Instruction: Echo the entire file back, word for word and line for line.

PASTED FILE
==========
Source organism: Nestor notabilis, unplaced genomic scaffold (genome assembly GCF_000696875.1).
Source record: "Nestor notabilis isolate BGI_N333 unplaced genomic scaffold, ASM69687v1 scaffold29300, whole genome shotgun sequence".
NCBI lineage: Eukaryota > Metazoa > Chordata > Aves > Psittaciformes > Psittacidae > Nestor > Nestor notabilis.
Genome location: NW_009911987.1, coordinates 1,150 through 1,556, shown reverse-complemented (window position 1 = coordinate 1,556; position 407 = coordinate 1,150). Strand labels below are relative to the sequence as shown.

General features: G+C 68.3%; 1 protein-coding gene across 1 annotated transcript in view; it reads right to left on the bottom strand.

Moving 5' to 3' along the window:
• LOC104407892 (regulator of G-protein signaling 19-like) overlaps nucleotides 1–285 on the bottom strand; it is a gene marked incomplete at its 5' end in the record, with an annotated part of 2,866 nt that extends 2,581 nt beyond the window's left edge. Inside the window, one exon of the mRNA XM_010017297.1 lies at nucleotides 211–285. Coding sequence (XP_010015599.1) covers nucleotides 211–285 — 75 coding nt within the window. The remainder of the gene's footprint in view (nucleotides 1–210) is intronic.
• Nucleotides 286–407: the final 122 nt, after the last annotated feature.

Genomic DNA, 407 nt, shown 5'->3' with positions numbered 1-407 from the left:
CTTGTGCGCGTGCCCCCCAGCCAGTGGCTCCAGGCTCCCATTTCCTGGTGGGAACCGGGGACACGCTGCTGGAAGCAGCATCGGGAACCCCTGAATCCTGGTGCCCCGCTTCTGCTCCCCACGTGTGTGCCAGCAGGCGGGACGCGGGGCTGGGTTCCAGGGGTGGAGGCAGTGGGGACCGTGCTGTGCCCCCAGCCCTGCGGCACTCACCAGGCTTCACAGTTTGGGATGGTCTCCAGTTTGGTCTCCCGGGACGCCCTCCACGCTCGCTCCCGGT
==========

Source organism: Nestor notabilis, unplaced genomic scaffold (genome assembly GCF_000696875.1).
Source record: "Nestor notabilis isolate BGI_N333 unplaced genomic scaffold, ASM69687v1 scaffold29300, whole genome shotgun sequence".
NCBI lineage: Eukaryota > Metazoa > Chordata > Aves > Psittaciformes > Psittacidae > Nestor > Nestor notabilis.
Genome location: NW_009911987.1, coordinates 1,150 through 1,556, shown reverse-complemented (window position 1 = coordinate 1,556; position 407 = coordinate 1,150). Strand labels below are relative to the sequence as shown.

General features: G+C 68.3%; 1 protein-coding gene across 1 annotated transcript in view; it reads right to left on the bottom strand.

Moving 5' to 3' along the window:
• LOC104407892 (regulator of G-protein signaling 19-like) overlaps nucleotides 1–285 on the bottom strand; it is a gene marked incomplete at its 5' end in the record, with an annotated part of 2,866 nt that extends 2,581 nt beyond the window's left edge. Inside the window, one exon of the mRNA XM_010017297.1 lies at nucleotides 211–285. Coding sequence (XP_010015599.1) covers nucleotides 211–285 — 75 coding nt within the window. The remainder of the gene's footprint in view (nucleotides 1–210) is intronic.
• Nucleotides 286–407: the final 122 nt, after the last annotated feature.

Genomic DNA, 407 nt, shown 5'->3' with positions numbered 1-407 from the left:
CTTGTGCGCGTGCCCCCCAGCCAGTGGCTCCAGGCTCCCATTTCCTGGTGGGAACCGGGGACACGCTGCTGGAAGCAGCATCGGGAACCCCTGAATCCTGGTGCCCCGCTTCTGCTCCCCACGTGTGTGCCAGCAGGCGGGACGCGGGGCTGGGTTCCAGGGGTGGAGGCAGTGGGGACCGTGCTGTGCCCCCAGCCCTGCGGCACTCACCAGGCTTCACAGTTTGGGATGGTCTCCAGTTTGGTCTCCCGGGACGCCCTCCACGCTCGCTCCCGGT